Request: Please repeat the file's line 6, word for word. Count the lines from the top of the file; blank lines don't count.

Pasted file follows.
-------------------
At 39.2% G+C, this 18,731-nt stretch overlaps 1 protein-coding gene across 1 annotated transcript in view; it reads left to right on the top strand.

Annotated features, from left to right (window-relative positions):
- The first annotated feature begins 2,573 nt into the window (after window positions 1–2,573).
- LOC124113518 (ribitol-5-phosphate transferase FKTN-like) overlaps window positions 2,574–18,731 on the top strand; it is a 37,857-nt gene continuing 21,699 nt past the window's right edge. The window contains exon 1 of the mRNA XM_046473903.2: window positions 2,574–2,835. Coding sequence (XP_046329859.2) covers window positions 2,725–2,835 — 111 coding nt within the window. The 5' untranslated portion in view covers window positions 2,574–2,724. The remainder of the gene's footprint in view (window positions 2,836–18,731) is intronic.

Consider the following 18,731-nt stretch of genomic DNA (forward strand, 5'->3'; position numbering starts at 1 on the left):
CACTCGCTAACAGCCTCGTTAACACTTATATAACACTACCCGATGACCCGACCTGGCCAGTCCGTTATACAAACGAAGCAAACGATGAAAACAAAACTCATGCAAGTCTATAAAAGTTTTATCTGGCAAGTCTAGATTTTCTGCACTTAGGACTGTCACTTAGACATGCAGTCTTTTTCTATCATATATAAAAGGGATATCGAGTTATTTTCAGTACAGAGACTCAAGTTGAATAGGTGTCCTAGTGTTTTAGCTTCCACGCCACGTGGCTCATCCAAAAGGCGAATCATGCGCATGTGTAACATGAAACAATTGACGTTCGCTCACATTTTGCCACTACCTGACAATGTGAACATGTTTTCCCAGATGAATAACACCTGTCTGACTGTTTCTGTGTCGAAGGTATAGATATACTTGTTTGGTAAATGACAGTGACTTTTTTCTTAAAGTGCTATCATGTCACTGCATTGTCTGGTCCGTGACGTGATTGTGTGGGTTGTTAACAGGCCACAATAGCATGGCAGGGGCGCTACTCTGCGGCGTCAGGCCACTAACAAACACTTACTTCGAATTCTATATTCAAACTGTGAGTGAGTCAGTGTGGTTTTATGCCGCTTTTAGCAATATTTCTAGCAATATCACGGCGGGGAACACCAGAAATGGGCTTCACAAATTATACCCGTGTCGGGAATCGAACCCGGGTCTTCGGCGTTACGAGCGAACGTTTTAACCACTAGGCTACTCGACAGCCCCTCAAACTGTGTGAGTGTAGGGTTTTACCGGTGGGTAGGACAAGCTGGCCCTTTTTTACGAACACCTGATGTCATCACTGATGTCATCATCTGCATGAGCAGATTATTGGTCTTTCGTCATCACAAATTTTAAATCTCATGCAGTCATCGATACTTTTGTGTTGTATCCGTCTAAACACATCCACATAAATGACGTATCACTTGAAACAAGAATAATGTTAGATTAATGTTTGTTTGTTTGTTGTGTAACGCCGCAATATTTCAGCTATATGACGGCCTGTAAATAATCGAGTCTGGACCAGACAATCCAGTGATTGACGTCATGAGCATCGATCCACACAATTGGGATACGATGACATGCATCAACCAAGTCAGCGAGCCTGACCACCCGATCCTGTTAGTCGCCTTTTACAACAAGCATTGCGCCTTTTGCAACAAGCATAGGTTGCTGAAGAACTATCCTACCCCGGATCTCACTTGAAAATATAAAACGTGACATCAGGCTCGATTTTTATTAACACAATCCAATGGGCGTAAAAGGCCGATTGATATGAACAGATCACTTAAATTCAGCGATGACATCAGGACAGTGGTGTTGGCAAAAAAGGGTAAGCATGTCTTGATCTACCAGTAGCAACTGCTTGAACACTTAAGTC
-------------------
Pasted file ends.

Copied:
CACTCGCTAACAGCCTCGTTAACACTTATATAACACTACCCGATGACCCGACCTGGCCAGTCCGTTATACAAACGAAGCAAACGATGAAAACAAAACTCATGCAAGTCTATAAAAGTTTTATCTGGCAAGTCTAGATTTTCTGCACTTAGGACTGTCACTTAGACATGCAGTCTTTTTCTATCATATATAAAAGGGATATCGAGTTATTTTCAGTACAGAGACTCAAGTTGAATAGGTGTCCTAGTGTTTTAGCTTCCACGCCACGTGGCTCATCCAAAAGGCGAATCATGCGCATGTGTAACATGAAACAATTGACGTTCGCTCACATTTTGCCACTACCTGACAATGTGAACATGTTTTCCCAGATGAATAACACCTGTCTGACTGTTTCTGTGTCGAAGGTATAGATATACTTGTTTGGTAAATGACAGTGACTTTTTTCTTAAAGTGCTATCATGTCACTGCATTGTCTGGTCCGTGACGTGATTGTGTGGGTTGTTAACAGGCCACAATAGCATGGCAGGGGCGCTACTCTGCGGCGTCAGGCCACTAACAAACACTTACTTCGAATTCTATATTCAAACTGTGAGTGAGTCAGTGTGGTTTTATGCCGCTTTTAGCAATATTTCTAGCAATATCACGGCGGGGAACACCAGAAATGGGCTTCACAAATTATACCCGTGTCGGGAATCGAACCCGGGTCTTCGGCGTTACGAGCGAACGTTTTAACCACTAGGCTACTCGACAGCCCCTCAAACTGTGTGAGTGTAGGGTTTTACCGGTGGGTAGGACAAGCTGGCCCTTTTTTACGAACACCTGATGTCATCACTGATGTCATCATCTGCATGAGCAGATTATTGGTCTTTCGTCATCACAAATTTTAAATCTCATGCAGTCATCGATACTTTTGTGTTGTATCCGTCTAAACACATCCACATAAATGACGTATCACTTGAAACAAGAATAATGTTAGATTAATGTTTGTTTGTTTGTTGTGTAACGCCGCAATATTTCAGCTATATGACGGCCTGTAAATAATCGAGTCTGGACCAGACAATCCAGTGATTGACGTCATGAGCATCGATCCACACAATTGGGATACGATGACATGCATCAACCAAGTCAGCGAGCCTGACCACCCGATCCTGTTAGTCGCCTTTTACAACAAGCATTGCGCCTTTTGCAACAAGCATAGGTTGCTGAAGAACTATCCTACCCCGGATCTCACTTGAAAATATAAAACGTGACATCAGGCTCGATTTTTATTAACACAATCCAATGGGCGTAAAAGGCCGATTGATATGAACAGATCACTTAAATTCAGCGATGACATCAGGACAGTGGTGTTGGCAAAAAAGGGTAAGCATGTCTTGATCTACCAGTAGCAACTGCTTGAACACTTAAGTC